Charles Willson Peale – John Laurens – Google Art Project

Laurens, John

October 28, 1754–August 27, 1782

After the British shifted military operations to the South, Laurens proposed that South Carolina arm slaves and grant them freedom in return for their military service.

Soldier, diplomat. Laurens was born in Charleston on October 28, 1754, the son of the prominent merchant and planter Henry Laurens and his wife, Eleanor Ball. After studying under tutors in Charleston, Laurens traveled to London in 1771 for further schooling. He first enrolled in Richard Clarke’s school for Carolina boys before moving to Geneva, Switzerland, in May 1772. Laurens lived in Geneva, a city noted for its republicanism and excellence in education, until August 1774, when he returned to London to study law in the Middle Temple at the Inns of Court.

In December 1776 Laurens sailed to Charleston to enlist in the American War of Independence. He left behind in England his pregnant wife, Martha Manning, whom he had secretly married earlier in the year. The following summer he traveled to Philadelphia with his father, who had been elected to the Continental Congress. Laurens joined General George Washington’s staff and became the best friend of fellow aide Alexander Hamilton. In the forefront at the battles of Brandywine, Germantown, and Monmouth, Laurens won a reputation for reckless bravery.

After the British shifted military operations to the South, Laurens proposed that South Carolina arm slaves and grant them freedom in return for their military service. In March 1779 Congress approved his idea and commissioned him lieutenant colonel. Elected to the South Carolina House of Representatives, Laurens introduced his black-regiment plan in 1779 and 1780 and met overwhelming defeat each time. His belief that blacks shared a similar nature with whites and could aspire to freedom in a republican society would set Laurens apart from all other prominent South Carolinians in the Revolutionary War period.

At the same time, Laurens continued his military service. When the British threatened Charleston in May 1779, he opposed Governor John Rutledge’s offer to surrender the city on the condition that the state be allowed to remain neutral for the duration of the war.

That fall Laurens commanded an infantry column in the failed assault on Savannah. After being captured when Charleston surrendered in May 1780, he was exchanged in November.

In December 1780 Congress appointed Laurens special minister to France. He arrived in France in March 1781. In a whirlwind two-month mission he obtained a loan from the Netherlands, military supplies, and French assurances that their navy would operate in American waters that year. Laurens finished his diplomatic duties in time to join Washington at Yorktown, where the timely arrival of the French fleet secured a decisive American victory. Laurens represented the American army in negotiating the British surrender.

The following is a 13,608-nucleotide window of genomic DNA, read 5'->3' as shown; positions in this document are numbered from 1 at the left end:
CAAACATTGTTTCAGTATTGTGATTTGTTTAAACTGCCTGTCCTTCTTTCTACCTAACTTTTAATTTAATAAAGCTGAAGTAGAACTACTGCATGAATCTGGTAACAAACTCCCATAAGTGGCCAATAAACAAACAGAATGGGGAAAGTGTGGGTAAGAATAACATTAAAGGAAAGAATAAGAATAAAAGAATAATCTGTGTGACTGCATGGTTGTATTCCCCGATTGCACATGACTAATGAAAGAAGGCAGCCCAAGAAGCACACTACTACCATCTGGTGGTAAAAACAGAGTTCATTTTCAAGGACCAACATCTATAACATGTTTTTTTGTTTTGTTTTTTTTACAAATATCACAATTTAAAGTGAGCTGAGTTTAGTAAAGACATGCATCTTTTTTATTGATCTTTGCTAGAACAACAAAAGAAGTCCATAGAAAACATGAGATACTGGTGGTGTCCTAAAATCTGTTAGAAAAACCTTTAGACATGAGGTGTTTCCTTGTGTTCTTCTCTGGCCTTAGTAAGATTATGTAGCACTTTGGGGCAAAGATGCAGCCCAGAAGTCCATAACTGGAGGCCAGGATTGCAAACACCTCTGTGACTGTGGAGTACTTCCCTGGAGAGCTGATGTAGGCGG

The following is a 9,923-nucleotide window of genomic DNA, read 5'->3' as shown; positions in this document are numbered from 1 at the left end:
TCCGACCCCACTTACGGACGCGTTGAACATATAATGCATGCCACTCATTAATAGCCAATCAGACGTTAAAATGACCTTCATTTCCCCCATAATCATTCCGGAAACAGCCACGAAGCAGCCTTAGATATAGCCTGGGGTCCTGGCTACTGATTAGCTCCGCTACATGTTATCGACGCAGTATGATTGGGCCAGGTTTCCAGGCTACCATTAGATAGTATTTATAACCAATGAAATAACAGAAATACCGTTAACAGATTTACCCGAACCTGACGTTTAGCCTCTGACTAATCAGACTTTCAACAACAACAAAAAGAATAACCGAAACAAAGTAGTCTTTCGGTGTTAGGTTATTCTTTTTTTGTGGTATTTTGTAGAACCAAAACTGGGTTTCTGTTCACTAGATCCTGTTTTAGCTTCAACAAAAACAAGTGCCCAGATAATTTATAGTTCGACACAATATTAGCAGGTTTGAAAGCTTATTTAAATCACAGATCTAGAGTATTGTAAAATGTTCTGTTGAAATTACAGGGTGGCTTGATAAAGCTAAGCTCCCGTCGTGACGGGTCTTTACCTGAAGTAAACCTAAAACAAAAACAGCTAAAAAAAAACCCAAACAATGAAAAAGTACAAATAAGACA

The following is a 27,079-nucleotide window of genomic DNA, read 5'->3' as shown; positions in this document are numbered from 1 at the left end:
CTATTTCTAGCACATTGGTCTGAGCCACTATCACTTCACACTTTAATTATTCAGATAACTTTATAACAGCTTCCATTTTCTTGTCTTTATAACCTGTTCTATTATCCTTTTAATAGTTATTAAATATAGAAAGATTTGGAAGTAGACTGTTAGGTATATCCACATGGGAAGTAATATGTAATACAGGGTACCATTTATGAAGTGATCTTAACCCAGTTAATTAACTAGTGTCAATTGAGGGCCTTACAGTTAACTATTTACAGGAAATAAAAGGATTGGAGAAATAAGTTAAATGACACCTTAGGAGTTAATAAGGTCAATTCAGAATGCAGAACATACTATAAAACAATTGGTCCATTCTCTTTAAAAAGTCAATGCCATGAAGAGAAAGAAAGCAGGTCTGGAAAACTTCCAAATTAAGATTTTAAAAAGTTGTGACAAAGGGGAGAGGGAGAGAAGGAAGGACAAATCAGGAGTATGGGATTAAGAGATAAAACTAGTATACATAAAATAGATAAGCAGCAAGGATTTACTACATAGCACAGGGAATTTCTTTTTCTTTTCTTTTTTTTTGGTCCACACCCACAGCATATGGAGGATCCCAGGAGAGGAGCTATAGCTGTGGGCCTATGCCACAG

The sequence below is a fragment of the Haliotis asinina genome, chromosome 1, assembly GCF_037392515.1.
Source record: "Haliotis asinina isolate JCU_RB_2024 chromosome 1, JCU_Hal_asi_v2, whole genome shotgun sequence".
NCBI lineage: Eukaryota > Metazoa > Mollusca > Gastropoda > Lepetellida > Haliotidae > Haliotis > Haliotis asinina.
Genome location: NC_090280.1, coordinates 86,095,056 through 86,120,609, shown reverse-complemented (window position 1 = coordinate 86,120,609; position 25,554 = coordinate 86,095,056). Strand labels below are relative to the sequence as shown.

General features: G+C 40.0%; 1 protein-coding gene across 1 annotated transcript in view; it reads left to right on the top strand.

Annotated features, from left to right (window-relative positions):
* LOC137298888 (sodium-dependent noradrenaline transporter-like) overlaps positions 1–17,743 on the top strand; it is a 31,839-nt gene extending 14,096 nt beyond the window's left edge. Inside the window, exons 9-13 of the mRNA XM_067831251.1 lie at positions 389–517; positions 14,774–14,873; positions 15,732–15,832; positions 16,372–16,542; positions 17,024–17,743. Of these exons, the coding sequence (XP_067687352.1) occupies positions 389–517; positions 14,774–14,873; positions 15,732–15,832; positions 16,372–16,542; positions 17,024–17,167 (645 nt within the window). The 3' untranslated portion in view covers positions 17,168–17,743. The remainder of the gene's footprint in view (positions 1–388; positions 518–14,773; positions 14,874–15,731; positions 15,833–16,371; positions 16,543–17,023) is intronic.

Laurens returned to South Carolina and made a final attempt to secure approval of his plan for a black regiment. At Jacksonborough in early 1782, the House again decisively rejected his proposal, though the debate was heated. Laurens served under General Nathanael Greene and spent his final months operating a spy network that gathered intelligence of British activities in Charleston. On August 27, 1782, he was killed in a skirmish on the Combahee River.

Massey, Gregory D. John Laurens and the American Revolution. Columbia: University of South Carolina Press, 2000.

Citation Information

The following information is provided for citations.

  • Title Laurens, John
  • Coverage October 28, 1754–August 27, 1782
  • Author
  • Keywords Soldier, diplomat, joined General George Washington’s staff and became the best friend of fellow aide Alexander Hamilton, Elected to the South Carolina House of Representatives, served under General Nathanael Greene, operated spy network
  • Website Name South Carolina Encyclopedia
  • Publisher University of South Carolina, Institute for Southern Studies
  • URL
  • Access Date August 3, 2020
  • Original Published Date
  • Date of Last Update July 2, 2019
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